This passage from Cats Eye by Margaret Atwood, illustrates the alikeness between Elaine and Cordelia by comparing the girls and the old ladies in the streetcar. Detailed descriptions of the characters contribute to highlighting different themes like friendship, disguising ones true identity and the notion of time. These are highlighted through various literary features such as metaphor and imagery.
The passage shows a relationship between two girls, Cordelia and the narrator. They seem to be friends in the passage as it is mentioned by the narrator that [they] think [they] are friends. The phrase we think reflects the narrators uncertainty about her friendship with Cordelia. Yet, there are many references to them being almost twin-like and identical in the way they dress and act. Were impervious, we scintillate, we are thirteen- the use and repetition of the inclusive pronoun we further highlights their alikeness. Even though they are friends, the reader is able to sense the narrators inferiority to Cordelia through her tone of voice. It is shown through her comments such as I am almost as good or that Cordelia is opaque and glinting that the narrator admires or wants to be like Cordelia.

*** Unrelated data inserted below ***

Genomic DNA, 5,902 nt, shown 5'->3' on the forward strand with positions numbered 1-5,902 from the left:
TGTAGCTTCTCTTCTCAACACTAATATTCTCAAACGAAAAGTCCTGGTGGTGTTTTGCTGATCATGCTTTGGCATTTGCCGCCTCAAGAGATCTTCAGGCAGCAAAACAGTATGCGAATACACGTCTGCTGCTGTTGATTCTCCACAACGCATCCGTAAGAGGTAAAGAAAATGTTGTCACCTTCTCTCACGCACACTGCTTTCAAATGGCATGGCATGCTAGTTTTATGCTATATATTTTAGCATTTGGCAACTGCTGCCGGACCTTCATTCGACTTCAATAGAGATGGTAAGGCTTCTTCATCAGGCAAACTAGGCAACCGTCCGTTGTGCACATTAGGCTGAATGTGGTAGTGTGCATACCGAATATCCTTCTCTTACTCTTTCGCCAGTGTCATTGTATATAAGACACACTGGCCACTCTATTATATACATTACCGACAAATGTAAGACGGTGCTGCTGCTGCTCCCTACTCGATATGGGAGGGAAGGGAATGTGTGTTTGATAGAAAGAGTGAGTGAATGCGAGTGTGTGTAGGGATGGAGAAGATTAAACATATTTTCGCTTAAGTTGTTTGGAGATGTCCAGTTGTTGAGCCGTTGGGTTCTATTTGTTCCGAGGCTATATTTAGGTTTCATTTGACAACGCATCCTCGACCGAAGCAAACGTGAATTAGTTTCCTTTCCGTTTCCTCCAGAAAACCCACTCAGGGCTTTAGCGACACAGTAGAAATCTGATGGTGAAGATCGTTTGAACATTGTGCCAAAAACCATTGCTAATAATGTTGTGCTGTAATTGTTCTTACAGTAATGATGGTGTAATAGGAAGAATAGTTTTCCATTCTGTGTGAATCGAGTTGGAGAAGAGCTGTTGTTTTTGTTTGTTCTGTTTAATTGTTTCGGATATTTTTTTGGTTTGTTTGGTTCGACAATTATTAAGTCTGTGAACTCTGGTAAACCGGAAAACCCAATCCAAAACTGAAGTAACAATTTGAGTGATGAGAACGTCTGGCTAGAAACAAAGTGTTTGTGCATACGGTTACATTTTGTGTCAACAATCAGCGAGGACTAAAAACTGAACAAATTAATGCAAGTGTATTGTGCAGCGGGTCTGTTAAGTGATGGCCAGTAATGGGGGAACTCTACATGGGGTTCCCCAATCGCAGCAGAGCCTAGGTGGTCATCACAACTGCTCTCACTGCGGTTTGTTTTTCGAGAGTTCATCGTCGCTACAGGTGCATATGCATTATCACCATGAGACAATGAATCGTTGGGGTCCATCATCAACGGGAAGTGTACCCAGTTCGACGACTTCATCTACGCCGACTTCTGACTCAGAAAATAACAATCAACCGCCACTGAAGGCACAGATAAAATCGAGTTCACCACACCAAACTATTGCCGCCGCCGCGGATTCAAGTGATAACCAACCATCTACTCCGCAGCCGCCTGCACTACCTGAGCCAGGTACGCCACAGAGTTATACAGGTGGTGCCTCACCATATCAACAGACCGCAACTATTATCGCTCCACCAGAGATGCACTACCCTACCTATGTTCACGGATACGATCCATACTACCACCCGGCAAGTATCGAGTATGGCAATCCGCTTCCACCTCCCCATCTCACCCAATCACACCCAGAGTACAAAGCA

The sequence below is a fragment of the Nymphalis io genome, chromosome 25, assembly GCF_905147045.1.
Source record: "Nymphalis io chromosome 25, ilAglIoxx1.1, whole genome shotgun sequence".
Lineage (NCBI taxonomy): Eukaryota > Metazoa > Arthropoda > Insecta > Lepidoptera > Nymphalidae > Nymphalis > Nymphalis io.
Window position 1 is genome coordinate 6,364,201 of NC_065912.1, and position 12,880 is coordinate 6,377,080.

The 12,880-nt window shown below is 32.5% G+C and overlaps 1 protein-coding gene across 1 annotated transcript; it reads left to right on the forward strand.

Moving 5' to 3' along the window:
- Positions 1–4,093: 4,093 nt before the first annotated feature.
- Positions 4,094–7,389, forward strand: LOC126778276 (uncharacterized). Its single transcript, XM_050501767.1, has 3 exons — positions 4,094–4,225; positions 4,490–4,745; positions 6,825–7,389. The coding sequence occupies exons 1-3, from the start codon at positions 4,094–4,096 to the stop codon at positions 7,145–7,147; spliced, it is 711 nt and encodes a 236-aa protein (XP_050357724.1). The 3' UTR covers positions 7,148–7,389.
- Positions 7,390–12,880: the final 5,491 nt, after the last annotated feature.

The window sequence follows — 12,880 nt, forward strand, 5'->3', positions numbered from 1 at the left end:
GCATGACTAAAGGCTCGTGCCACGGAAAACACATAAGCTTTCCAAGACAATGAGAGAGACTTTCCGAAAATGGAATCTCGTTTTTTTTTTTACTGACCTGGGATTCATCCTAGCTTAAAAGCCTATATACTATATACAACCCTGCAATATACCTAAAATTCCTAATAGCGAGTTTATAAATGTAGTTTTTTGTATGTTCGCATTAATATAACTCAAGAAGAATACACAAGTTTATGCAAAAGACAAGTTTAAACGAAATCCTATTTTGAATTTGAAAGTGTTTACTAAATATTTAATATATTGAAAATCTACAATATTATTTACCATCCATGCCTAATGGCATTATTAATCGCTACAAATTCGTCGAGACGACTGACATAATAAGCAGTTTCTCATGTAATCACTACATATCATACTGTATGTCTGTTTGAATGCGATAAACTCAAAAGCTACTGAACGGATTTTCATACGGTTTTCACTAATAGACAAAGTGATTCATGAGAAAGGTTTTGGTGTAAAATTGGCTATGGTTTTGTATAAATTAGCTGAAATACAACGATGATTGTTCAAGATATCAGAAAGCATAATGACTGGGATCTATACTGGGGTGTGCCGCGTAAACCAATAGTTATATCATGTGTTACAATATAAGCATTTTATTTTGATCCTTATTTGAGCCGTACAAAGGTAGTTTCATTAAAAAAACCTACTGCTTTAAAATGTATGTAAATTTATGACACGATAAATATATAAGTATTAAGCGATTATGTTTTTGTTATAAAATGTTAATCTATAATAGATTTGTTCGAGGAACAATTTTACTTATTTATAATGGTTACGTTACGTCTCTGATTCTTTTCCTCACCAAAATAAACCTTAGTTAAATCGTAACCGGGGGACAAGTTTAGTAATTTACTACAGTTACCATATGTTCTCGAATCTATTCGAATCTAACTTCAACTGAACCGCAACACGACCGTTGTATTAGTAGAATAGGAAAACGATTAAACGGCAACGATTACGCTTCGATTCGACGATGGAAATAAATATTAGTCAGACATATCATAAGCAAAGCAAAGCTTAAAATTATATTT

The detailed descriptions of the appearance of the old ladies on the streetcar highlights the theme of superficiality. The descriptions show that the narrators bias on people stems from their outer appearances, as shown in her observations such as some are respectably dressed and others are poorer and foreign looking. Further, her comment that Cordelia can tell cheap cloth at a glance once again reinforces Cordelias superiority and her attitude towards superficiality. These attitudes of young girls like the narrator and Cordelia convey how prejudices are deeply embedded in our society.
Metaphors like costumes and stage props, were used to describe peoples willingness to disguise their true identity; costumes are normally worn by actors who are impersonating someone...
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